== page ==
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Athos Holy Mount

Portable Icons
2.2 St Demetrios
12th c., 2nd half
Xenophontos Monastery
Mosaic on wood, 136 x 73 cm


The Original New Testament

St Demetrios, dressed as a courtier, is depicted standing and turning slightly towards the viewer's left. His pose is one of supplication towards Christ, who is portrayed from the waist up in the upper left corner, making a gesture of blessing. The saint wears a full-length brick-red tunic covered with gold striation, and a long blue chlamys decorated with gold geometric ornaments and fastened on the right shoulder. The gold ground of the mosaic is surrounded by a red mosaic border and bears the inscription: 'St Demetrios'. Large areas of the gold ground have come away and the gaps have been filled in with wax, on which lines have been incised in an imitation of the missing tesserae.

This icon of St Demetrios is distinguished by the saint's stiff, hieratical pose, his slim, almost fleshless body, and the flat, stiff drapery, the rendering of which is characterised by the use of abundant gold tesserae, reflecting the luxurious nature of the icon's manufacture.

From a technical point of view, the saint's triangular face is rendered with limited olive-green underpainting, while on the wheaten flesh, the cheekbones defined with red patches, broad white localised highlights illuminate the brow, the ridge of the nose, and the area around the eyes. This facial type, with the specific technique that brings out the volume of the face, is also seen in frescoes in the Churches of Hosios David in Thessaloniki (1160-70) and St Demetrios in Vladimir (1198) in Russia (Tsigaridas 1986, p. 108, figs. 23, 84β). It therefore seems reasonable to date the icon to the second half of the twelfth century and to link it with workshops active in Constantinople in this period.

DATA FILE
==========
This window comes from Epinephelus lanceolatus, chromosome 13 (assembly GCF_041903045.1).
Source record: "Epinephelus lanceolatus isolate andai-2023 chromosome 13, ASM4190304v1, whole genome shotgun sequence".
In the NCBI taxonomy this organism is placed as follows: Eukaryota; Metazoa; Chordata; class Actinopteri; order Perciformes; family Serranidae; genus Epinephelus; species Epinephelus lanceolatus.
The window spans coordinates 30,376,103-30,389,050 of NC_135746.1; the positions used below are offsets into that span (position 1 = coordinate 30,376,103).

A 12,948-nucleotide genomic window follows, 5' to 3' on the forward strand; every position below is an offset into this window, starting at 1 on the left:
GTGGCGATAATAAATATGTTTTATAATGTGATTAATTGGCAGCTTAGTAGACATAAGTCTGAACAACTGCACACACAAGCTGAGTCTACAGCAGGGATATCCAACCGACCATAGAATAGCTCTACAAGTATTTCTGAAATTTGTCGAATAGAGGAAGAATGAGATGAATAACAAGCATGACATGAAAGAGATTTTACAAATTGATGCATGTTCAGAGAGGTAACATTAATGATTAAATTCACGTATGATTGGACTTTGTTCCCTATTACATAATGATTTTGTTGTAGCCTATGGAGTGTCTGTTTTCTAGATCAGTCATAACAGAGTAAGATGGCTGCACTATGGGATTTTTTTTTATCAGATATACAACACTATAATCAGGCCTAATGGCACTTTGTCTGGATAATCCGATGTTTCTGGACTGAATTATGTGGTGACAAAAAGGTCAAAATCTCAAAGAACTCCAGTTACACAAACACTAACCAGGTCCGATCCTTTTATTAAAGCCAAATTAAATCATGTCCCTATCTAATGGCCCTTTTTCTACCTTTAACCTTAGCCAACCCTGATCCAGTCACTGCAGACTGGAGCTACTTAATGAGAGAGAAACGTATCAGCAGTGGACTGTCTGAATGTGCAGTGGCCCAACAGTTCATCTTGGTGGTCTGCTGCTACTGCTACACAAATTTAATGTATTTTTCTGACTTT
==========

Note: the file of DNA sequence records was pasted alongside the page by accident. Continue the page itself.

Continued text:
The unbending, hieratical pose of the saint, who is not animated by the dynamic style of the late Comnenian painting of the end of the twelfth century, shows that this icon and that of St George (no. 2.1) must have been devotional icons placed on the fronts of the bare of painting pilasters of the marble templon in the old katholikon (Demus 1991, pp. 26-8), or else on icon-stands in the nave (Komnenos 1984, pp. 95-6).

Bibliography: Demus 1991, pp. 26-8, pl. 5 (with earlier bibliography).

Index of exhibits of Monastery of Xenophontos
12th century

The Authentic Greek New Testament Bilingual New Testament I

Icon of the Mother of God and New Testament Reader Promote Greek Learning
Three Millennia of Greek Literature

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